Before a full house at Sydney’s Festival of Dangerous Ideas the question was posed to Julian Assange – ‘has WikiLeaks gone far enough?’ His answer, of course, was an emphatic ‘no’. But in justifying that position Assange revealed more about his organisation’s mission and ethical validation than in many previous public appearances.
From Ellingham Hall in Norfolk, Assange’s image beamed into the Opera House theatre where he addressed not only whether WikiLeaks had gone far enough, but also what more WikiLeaks had to do. Questions since rendered more germane by the announcement that WikiLeaks has suspended further publication and may cease operations by the end of the year.
WikiLeaks and conspiracy
A passage cited from Aleksandr Solzhenitsyn’s novel Cancer Ward (in which a mother questions whether or not to burden her son with the rib-breaking weight of the truth) inferred Assange’s continuing mission and what WikiLeaks is yet to achieve – not simply greater transparency, but the revelation of hidden truth. While Assange acknowledges we can never really know ‘truth’, he argues what is false can be determined with enough information. And that negation, according to theory that animates WikiLeaks, exposes how governments strive for domination as well as the conspiracy that enlivens them.
For Assange, the conspiracy is a transnational security complex run amok. No longer a simple ‘patronage’ network or cold war relic but an elite security shadow state organised through confidential networks and agreements between military contractors and intelligence agencies. Assange cited research suggesting the existence of over 900,000 ‘top secret’ security clearances in the US, implicating one in every 300 citizens – including children, as evidence of the secret network. And further proof, for Assange, that the shadow state is gaining power is in the 6% funding increase for the US military complex despite overall tax revenue dropping 20% since the global financial crisis.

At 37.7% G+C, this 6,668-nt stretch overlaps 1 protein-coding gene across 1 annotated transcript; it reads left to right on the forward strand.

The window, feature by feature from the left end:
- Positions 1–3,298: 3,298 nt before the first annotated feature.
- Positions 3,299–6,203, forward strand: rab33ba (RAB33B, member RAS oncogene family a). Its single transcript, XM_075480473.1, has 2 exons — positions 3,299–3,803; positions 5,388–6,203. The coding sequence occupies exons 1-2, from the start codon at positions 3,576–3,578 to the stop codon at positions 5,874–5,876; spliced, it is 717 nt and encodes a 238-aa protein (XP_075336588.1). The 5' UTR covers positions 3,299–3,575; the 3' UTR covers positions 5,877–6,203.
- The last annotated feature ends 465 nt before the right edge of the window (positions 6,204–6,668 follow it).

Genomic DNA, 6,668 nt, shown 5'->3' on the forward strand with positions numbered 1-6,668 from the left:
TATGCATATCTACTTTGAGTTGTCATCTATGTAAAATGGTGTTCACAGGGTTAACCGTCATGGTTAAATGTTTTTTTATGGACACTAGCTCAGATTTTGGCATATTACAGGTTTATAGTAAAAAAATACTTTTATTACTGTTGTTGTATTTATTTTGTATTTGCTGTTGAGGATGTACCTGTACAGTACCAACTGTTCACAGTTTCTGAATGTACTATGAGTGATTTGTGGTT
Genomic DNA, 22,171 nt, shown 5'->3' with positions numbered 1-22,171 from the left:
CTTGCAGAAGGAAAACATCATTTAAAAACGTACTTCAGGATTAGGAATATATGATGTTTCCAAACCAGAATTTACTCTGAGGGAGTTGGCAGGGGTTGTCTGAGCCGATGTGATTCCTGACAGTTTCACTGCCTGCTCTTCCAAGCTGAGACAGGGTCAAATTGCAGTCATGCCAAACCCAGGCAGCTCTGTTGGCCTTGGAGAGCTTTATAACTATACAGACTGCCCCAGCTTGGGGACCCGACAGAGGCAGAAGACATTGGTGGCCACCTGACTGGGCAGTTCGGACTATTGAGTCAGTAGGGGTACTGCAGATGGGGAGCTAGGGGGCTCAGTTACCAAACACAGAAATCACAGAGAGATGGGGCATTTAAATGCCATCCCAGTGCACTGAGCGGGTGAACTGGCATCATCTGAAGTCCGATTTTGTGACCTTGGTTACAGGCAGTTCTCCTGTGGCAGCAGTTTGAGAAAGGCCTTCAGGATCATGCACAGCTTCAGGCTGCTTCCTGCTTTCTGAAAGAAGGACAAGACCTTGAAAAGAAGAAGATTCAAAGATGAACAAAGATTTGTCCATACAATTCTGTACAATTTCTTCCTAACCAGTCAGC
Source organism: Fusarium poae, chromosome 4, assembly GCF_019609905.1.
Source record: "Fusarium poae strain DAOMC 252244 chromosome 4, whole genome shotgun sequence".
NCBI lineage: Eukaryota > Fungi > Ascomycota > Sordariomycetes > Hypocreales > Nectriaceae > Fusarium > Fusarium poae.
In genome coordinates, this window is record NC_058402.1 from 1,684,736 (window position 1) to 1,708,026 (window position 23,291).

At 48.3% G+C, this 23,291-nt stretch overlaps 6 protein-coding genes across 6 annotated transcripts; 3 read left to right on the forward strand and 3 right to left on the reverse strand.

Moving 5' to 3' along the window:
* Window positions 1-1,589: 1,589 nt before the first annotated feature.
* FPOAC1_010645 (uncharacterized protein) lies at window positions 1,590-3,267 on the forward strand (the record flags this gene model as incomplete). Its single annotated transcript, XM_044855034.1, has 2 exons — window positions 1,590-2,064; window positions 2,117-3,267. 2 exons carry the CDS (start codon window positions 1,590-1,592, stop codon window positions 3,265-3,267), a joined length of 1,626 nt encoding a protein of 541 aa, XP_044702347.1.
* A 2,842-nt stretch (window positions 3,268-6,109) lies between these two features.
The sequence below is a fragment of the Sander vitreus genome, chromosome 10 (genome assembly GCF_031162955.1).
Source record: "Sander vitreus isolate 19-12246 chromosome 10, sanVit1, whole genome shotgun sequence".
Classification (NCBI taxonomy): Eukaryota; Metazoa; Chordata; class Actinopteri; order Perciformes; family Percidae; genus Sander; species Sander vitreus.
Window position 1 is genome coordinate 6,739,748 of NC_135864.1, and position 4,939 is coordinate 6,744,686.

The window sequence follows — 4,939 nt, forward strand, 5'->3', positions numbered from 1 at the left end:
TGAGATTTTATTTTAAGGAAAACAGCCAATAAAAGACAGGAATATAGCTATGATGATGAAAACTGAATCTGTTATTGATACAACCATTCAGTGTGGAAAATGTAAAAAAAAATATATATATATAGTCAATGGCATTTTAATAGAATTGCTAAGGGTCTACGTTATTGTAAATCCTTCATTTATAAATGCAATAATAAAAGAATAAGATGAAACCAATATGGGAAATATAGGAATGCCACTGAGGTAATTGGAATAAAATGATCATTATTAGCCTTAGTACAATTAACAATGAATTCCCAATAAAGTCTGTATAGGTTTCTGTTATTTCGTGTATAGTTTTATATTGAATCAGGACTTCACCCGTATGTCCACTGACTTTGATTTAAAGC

These claims reflect an aspect of WikiLeaks’ ideology located outside general government transparency and accountability activism. While Assange agrees that external government accountability is essential, WikiLeaks’ recent action challenges the categorisation of the group as a benign actor lawfully pursuing governmental accountability and participatory democracy. Rather, it seems Assange seeks to expose something more fundamental – to free us from illusion – he wants, as McKenzie Wark describes, ‘the workings of the world untied’ (see ‘Abstraction/Class’ in A Hacker Manifesto (2004)).